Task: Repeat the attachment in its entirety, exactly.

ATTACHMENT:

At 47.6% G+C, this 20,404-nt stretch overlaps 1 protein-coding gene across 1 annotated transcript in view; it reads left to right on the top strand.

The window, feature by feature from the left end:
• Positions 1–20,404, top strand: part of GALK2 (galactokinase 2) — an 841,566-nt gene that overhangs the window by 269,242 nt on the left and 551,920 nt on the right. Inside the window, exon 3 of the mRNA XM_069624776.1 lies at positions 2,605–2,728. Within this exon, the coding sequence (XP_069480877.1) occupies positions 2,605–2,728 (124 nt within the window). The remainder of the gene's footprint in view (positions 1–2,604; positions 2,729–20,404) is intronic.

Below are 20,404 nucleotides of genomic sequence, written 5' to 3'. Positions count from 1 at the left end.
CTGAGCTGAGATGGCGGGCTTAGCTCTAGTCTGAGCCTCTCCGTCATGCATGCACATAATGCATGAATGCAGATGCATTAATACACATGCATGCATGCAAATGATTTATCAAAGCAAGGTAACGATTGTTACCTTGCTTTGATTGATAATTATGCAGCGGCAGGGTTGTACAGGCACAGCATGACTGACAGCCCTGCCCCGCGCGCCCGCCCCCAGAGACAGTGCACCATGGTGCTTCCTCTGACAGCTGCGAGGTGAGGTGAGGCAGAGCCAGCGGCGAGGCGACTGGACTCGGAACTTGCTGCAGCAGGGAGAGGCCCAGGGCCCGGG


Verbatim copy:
At 47.6% G+C, this 20,404-nt stretch overlaps 1 protein-coding gene across 1 annotated transcript in view; it reads left to right on the top strand.

The window, feature by feature from the left end:
• Positions 1–20,404, top strand: part of GALK2 (galactokinase 2) — an 841,566-nt gene that overhangs the window by 269,242 nt on the left and 551,920 nt on the right. Inside the window, exon 3 of the mRNA XM_069624776.1 lies at positions 2,605–2,728. Within this exon, the coding sequence (XP_069480877.1) occupies positions 2,605–2,728 (124 nt within the window). The remainder of the gene's footprint in view (positions 1–2,604; positions 2,729–20,404) is intronic.

Below are 20,404 nucleotides of genomic sequence, written 5' to 3'. Positions count from 1 at the left end.
CTGAGCTGAGATGGCGGGCTTAGCTCTAGTCTGAGCCTCTCCGTCATGCATGCACATAATGCATGAATGCAGATGCATTAATACACATGCATGCATGCAAATGATTTATCAAAGCAAGGTAACGATTGTTACCTTGCTTTGATTGATAATTATGCAGCGGCAGGGTTGTACAGGCACAGCATGACTGACAGCCCTGCCCCGCGCGCCCGCCCCCAGAGACAGTGCACCATGGTGCTTCCTCTGACAGCTGCGAGGTGAGGTGAGGCAGAGCCAGCGGCGAGGCGACTGGACTCGGAACTTGCTGCAGCAGGGAGAGGCCCAGGGCCCGGG